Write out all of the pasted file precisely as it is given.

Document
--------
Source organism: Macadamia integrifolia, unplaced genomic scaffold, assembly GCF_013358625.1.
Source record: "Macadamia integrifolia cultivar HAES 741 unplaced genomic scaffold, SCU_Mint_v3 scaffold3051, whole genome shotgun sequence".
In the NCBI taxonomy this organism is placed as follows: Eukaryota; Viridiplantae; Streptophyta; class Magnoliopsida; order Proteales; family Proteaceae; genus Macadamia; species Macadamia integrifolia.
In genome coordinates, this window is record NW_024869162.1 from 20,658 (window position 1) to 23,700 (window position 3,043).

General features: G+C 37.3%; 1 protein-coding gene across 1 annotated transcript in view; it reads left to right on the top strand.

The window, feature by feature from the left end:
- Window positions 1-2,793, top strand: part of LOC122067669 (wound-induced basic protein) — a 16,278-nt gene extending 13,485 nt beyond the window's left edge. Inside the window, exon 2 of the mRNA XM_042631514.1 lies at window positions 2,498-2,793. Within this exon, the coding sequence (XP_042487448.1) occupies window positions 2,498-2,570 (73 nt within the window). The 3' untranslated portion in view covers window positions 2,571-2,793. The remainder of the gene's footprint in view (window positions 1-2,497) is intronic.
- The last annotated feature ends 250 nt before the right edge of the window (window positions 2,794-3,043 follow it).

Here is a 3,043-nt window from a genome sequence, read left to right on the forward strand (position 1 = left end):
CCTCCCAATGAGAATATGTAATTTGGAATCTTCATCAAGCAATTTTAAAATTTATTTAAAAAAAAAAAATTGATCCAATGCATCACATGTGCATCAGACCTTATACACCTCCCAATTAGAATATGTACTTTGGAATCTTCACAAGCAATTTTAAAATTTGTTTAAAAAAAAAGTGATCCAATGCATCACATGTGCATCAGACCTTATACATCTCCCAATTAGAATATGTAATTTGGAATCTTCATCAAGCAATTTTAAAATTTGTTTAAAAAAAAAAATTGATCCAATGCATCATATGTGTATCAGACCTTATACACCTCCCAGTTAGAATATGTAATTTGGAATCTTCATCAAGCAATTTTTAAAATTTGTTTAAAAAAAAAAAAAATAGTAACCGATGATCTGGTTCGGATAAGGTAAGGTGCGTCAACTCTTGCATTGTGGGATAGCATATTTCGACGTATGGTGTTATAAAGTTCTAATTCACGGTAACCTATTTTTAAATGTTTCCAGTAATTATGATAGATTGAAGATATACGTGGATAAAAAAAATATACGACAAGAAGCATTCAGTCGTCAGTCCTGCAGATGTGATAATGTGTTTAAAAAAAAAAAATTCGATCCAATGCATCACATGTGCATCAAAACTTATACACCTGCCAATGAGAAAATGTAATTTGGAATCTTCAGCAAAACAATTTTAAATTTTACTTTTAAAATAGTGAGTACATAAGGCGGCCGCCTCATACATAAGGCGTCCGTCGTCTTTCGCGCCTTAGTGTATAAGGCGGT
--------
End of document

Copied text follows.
Source organism: Macadamia integrifolia, unplaced genomic scaffold, assembly GCF_013358625.1.
Source record: "Macadamia integrifolia cultivar HAES 741 unplaced genomic scaffold, SCU_Mint_v3 scaffold3051, whole genome shotgun sequence".
In the NCBI taxonomy this organism is placed as follows: Eukaryota; Viridiplantae; Streptophyta; class Magnoliopsida; order Proteales; family Proteaceae; genus Macadamia; species Macadamia integrifolia.
In genome coordinates, this window is record NW_024869162.1 from 20,658 (window position 1) to 23,700 (window position 3,043).

General features: G+C 37.3%; 1 protein-coding gene across 1 annotated transcript in view; it reads left to right on the top strand.

The window, feature by feature from the left end:
- Window positions 1-2,793, top strand: part of LOC122067669 (wound-induced basic protein) — a 16,278-nt gene extending 13,485 nt beyond the window's left edge. Inside the window, exon 2 of the mRNA XM_042631514.1 lies at window positions 2,498-2,793. Within this exon, the coding sequence (XP_042487448.1) occupies window positions 2,498-2,570 (73 nt within the window). The 3' untranslated portion in view covers window positions 2,571-2,793. The remainder of the gene's footprint in view (window positions 1-2,497) is intronic.
- The last annotated feature ends 250 nt before the right edge of the window (window positions 2,794-3,043 follow it).

Here is a 3,043-nt window from a genome sequence, read left to right on the forward strand (position 1 = left end):
CCTCCCAATGAGAATATGTAATTTGGAATCTTCATCAAGCAATTTTAAAATTTATTTAAAAAAAAAAAATTGATCCAATGCATCACATGTGCATCAGACCTTATACACCTCCCAATTAGAATATGTACTTTGGAATCTTCACAAGCAATTTTAAAATTTGTTTAAAAAAAAAGTGATCCAATGCATCACATGTGCATCAGACCTTATACATCTCCCAATTAGAATATGTAATTTGGAATCTTCATCAAGCAATTTTAAAATTTGTTTAAAAAAAAAAATTGATCCAATGCATCATATGTGTATCAGACCTTATACACCTCCCAGTTAGAATATGTAATTTGGAATCTTCATCAAGCAATTTTTAAAATTTGTTTAAAAAAAAAAAAAATAGTAACCGATGATCTGGTTCGGATAAGGTAAGGTGCGTCAACTCTTGCATTGTGGGATAGCATATTTCGACGTATGGTGTTATAAAGTTCTAATTCACGGTAACCTATTTTTAAATGTTTCCAGTAATTATGATAGATTGAAGATATACGTGGATAAAAAAAATATACGACAAGAAGCATTCAGTCGTCAGTCCTGCAGATGTGATAATGTGTTTAAAAAAAAAAAATTCGATCCAATGCATCACATGTGCATCAAAACTTATACACCTGCCAATGAGAAAATGTAATTTGGAATCTTCAGCAAAACAATTTTAAATTTTACTTTTAAAATAGTGAGTACATAAGGCGGCCGCCTCATACATAAGGCGTCCGTCGTCTTTCGCGCCTTAGTGTATAAGGCGGT